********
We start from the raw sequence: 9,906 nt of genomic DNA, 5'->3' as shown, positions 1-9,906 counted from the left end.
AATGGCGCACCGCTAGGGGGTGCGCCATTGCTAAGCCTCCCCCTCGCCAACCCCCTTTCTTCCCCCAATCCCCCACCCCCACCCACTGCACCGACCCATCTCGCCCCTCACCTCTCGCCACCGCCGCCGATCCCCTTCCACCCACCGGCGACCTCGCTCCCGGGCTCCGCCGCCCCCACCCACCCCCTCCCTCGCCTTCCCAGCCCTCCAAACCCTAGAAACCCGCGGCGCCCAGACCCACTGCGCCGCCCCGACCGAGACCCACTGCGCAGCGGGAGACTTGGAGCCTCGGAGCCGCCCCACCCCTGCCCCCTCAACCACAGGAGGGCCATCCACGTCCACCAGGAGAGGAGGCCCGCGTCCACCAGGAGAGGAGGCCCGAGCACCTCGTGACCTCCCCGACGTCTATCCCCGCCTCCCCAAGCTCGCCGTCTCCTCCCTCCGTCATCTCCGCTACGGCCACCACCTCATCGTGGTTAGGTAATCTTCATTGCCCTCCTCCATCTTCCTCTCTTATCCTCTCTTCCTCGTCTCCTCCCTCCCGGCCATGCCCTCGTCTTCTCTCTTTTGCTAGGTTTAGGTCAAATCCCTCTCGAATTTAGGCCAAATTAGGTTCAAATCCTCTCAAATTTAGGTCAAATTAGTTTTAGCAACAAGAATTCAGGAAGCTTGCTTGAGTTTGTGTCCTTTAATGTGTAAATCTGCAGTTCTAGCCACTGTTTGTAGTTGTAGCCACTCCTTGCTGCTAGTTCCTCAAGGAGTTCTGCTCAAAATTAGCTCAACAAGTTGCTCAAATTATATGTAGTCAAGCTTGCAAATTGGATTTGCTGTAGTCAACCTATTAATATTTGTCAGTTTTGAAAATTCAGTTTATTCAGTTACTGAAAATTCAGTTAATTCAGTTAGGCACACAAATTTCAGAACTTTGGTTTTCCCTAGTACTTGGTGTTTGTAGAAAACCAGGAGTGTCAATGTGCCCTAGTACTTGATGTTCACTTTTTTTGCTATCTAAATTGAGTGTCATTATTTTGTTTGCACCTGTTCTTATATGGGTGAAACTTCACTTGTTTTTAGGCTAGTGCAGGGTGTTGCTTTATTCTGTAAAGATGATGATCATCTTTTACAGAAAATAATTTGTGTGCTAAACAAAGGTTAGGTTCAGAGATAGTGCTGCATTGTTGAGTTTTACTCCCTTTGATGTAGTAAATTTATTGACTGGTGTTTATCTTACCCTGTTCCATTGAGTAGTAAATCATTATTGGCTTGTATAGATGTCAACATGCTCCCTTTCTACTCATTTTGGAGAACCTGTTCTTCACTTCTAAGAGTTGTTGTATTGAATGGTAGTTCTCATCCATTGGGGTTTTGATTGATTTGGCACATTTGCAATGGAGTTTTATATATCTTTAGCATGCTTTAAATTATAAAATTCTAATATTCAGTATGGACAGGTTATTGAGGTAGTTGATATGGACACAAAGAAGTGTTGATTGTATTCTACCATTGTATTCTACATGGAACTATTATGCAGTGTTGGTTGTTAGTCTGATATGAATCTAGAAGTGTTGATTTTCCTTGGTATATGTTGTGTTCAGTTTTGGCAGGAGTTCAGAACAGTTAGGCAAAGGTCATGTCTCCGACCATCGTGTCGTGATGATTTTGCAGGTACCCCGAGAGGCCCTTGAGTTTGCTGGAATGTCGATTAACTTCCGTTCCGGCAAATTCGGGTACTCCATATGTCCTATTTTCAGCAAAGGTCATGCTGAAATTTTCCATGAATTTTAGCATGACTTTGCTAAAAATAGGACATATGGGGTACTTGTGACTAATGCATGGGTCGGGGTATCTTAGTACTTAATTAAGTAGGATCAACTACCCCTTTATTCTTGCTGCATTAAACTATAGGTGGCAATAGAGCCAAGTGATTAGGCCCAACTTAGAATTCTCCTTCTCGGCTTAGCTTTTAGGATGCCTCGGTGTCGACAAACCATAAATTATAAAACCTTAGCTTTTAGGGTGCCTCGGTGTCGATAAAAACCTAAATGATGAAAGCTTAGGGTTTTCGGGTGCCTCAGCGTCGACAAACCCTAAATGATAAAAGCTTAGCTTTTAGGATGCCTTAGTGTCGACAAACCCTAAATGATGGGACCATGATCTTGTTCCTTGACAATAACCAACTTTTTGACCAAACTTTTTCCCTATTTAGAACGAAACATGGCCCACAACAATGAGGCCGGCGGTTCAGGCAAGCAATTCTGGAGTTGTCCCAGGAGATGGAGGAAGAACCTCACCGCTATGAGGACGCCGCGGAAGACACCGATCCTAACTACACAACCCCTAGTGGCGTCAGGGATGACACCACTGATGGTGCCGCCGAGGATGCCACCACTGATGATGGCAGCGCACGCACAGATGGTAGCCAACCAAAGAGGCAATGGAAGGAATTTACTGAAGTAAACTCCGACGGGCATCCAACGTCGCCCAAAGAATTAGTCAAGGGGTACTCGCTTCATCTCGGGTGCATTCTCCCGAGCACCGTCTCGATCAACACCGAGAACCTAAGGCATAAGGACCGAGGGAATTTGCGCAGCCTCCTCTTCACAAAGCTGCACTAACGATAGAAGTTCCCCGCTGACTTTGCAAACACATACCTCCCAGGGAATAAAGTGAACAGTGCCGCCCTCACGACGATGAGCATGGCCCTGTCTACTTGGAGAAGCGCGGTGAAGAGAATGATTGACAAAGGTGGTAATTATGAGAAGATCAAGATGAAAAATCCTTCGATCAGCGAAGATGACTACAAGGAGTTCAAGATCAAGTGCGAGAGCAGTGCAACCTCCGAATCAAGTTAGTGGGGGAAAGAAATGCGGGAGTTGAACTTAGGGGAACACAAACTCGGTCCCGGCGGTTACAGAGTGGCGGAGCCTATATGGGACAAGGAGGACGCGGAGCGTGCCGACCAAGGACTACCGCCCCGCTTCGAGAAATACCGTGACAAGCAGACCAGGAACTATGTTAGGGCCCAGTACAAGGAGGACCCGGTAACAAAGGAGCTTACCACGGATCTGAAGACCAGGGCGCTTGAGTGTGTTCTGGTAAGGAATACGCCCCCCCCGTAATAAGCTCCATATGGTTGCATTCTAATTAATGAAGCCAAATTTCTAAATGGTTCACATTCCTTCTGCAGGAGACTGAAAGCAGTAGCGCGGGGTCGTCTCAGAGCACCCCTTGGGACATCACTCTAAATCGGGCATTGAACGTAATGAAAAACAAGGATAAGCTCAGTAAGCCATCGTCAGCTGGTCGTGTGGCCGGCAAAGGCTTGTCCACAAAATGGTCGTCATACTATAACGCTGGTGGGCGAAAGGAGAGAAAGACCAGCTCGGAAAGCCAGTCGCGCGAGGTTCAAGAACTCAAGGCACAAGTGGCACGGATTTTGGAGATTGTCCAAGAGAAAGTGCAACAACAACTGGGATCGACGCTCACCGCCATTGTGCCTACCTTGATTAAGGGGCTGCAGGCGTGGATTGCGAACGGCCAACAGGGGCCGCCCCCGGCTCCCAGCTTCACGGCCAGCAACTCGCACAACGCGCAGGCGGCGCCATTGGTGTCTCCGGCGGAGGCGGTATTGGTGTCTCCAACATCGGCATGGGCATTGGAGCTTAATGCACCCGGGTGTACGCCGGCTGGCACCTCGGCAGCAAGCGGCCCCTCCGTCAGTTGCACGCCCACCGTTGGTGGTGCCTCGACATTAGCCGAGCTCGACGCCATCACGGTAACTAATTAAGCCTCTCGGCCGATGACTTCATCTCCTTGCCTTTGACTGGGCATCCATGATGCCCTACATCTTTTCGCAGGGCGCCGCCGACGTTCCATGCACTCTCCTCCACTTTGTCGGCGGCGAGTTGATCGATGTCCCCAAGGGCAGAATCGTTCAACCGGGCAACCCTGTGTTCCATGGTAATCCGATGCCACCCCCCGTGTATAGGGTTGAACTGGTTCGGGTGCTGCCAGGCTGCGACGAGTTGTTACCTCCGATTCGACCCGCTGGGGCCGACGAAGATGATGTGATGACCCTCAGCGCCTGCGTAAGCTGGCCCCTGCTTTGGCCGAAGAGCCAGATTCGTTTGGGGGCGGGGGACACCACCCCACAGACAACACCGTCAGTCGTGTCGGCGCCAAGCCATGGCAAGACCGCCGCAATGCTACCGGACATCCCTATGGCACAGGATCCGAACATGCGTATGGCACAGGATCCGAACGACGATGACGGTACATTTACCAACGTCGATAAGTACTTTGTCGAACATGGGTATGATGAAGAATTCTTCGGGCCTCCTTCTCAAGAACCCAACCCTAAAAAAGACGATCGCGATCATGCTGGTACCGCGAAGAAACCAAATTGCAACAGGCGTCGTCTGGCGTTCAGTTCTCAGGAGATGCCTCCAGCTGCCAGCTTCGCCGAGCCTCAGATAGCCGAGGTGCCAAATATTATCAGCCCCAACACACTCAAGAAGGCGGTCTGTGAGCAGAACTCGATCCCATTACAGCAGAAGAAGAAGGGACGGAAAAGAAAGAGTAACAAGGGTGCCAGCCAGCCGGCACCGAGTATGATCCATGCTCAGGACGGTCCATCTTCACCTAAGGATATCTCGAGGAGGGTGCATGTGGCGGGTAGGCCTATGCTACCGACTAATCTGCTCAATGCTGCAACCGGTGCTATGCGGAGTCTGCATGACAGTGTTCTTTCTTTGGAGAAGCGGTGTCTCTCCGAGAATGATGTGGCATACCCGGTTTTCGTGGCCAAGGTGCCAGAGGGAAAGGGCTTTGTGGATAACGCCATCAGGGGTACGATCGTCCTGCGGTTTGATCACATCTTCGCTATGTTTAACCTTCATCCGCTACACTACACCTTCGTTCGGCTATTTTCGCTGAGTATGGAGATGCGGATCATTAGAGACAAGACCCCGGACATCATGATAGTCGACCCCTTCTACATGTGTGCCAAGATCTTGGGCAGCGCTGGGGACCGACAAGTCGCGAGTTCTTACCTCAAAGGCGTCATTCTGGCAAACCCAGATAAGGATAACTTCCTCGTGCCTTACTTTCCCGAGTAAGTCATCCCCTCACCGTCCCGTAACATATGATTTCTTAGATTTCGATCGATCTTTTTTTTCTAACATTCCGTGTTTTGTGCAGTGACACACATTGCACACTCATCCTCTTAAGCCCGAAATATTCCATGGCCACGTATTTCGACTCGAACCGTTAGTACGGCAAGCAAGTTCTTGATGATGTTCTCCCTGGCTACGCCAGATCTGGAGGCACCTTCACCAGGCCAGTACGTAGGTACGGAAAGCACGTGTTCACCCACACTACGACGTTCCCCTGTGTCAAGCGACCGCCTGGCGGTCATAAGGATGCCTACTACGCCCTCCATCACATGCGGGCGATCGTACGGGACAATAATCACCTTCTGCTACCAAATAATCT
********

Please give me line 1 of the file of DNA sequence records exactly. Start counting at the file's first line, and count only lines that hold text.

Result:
We start from the raw sequence: 9,906 nt of genomic DNA, 5'->3' as shown, positions 1-9,906 counted from the left end.